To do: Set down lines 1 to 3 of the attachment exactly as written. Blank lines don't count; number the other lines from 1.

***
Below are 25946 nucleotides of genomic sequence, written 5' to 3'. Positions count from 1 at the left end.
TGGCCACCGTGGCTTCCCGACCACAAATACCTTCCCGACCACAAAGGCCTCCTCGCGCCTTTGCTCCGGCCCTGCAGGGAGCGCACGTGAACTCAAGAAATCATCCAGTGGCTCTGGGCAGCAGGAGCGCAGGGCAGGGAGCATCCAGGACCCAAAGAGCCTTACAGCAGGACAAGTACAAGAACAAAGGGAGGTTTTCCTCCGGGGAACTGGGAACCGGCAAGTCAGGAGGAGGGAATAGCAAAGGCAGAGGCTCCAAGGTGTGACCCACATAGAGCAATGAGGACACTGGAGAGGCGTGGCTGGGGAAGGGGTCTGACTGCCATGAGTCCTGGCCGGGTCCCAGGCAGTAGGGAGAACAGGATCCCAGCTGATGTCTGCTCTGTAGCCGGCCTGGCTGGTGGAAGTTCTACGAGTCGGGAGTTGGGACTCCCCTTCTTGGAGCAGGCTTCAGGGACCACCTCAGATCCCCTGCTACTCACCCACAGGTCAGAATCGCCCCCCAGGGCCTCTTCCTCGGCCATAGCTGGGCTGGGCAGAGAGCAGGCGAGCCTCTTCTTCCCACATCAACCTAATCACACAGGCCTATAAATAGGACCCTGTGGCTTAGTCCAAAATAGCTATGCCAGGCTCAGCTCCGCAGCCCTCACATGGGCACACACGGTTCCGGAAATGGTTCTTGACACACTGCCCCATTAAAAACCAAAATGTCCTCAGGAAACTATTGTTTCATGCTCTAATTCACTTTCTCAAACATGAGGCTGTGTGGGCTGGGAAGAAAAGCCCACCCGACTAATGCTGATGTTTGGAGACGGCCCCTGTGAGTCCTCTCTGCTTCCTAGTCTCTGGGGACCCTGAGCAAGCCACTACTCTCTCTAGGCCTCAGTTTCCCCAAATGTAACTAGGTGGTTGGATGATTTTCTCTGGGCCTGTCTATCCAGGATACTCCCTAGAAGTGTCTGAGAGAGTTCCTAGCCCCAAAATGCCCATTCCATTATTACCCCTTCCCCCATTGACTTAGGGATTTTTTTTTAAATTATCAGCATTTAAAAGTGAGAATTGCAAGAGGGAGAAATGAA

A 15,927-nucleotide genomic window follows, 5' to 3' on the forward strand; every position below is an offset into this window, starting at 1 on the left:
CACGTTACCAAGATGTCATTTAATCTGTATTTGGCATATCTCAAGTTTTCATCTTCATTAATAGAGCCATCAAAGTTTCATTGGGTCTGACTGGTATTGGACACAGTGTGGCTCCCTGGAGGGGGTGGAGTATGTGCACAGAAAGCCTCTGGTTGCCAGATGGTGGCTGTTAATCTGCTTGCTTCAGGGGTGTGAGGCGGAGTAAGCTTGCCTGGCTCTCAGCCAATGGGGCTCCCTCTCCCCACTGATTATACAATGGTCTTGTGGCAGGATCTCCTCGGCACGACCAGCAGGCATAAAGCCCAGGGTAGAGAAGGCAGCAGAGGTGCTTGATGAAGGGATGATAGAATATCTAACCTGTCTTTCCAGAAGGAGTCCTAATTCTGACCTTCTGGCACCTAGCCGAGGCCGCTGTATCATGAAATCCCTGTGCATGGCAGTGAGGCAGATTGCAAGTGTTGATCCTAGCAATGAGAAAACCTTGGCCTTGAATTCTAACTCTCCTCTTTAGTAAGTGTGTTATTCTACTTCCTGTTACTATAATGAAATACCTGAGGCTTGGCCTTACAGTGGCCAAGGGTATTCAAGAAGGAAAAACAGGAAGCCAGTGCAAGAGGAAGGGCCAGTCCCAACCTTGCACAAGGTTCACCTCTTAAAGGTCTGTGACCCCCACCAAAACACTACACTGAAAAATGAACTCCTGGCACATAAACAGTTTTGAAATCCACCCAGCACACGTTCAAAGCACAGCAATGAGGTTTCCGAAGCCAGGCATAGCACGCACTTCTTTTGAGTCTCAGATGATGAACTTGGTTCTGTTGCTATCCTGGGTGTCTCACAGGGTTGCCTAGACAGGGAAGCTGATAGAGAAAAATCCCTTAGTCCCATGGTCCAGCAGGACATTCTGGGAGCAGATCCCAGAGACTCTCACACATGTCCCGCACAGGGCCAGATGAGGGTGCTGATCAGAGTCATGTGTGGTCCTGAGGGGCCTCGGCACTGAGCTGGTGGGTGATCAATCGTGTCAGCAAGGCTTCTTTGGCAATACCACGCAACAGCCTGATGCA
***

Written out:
Below are 25946 nucleotides of genomic sequence, written 5' to 3'. Positions count from 1 at the left end.
TGGCCACCGTGGCTTCCCGACCACAAATACCTTCCCGACCACAAAGGCCTCCTCGCGCCTTTGCTCCGGCCCTGCAGGGAGCGCACGTGAACTCAAGAAATCATCCAGTGGCTCTGGGCAGCAGGAGCGCAGGGCAGGGAGCATCCAGGACCCAAAGAGCCTTACAGCAGGACAAGTACAAGAACAAAGGGAGGTTTTCCTCCGGGGAACTGGGAACCGGCAAGTCAGGAGGAGGGAATAGCAAAGGCAGAGGCTCCAAGGTGTGACCCACATAGAGCAATGAGGACACTGGAGAGGCGTGGCTGGGGAAGGGGTCTGACTGCCATGAGTCCTGGCCGGGTCCCAGGCAGTAGGGAGAACAGGATCCCAGCTGATGTCTGCTCTGTAGCCGGCCTGGCTGGTGGAAGTTCTACGAGTCGGGAGTTGGGACTCCCCTTCTTGGAGCAGGCTTCAGGGACCACCTCAGATCCCCTGCTACTCACCCACAGGTCAGAATCGCCCCCCAGGGCCTCTTCCTCGGCCATAGCTGGGCTGGGCAGAGAGCAGGCGAGCCTCTTCTTCCCACATCAACCTAATCACACAGGCCTATAAATAGGACCCTGTGGCTTAGTCCAAAATAGCTATGCCAGGCTCAGCTCCGCAGCCCTCACATGGGCACACACGGTTCCGGAAATGGTTCTTGACACACTGCCCCATTAAAAACCAAAATGTCCTCAGGAAACTATTGTTTCATGCTCTAATTCACTTTCTCAAACATGAGGCTGTGTGGGCTGGGAAGAAAAGCCCACCCGACTAATGCTGATGTTTGGAGACGGCCCCTGTGAGTCCTCTCTGCTTCCTAGTCTCTGGGGACCCTGAGCAAGCCACTACTCTCTCTAGGCCTCAGTTTCCCCAAATGTAACTAGGTGGTTGGATGATTTTCTCTGGGCCTGTCTATCCAGGATACTCCCTAGAAGTGTCTGAGAGAGTTCCTAGCCCCAAAATGCCCATTCCATTATTACCCCTTCCCCCATTGACTTAGGGATTTTTTTTTAAATTATCAGCATTTAAAAGTGAGAATTGCAAGAGGGAGAAATGAA

A 15,927-nucleotide genomic window follows, 5' to 3' on the forward strand; every position below is an offset into this window, starting at 1 on the left: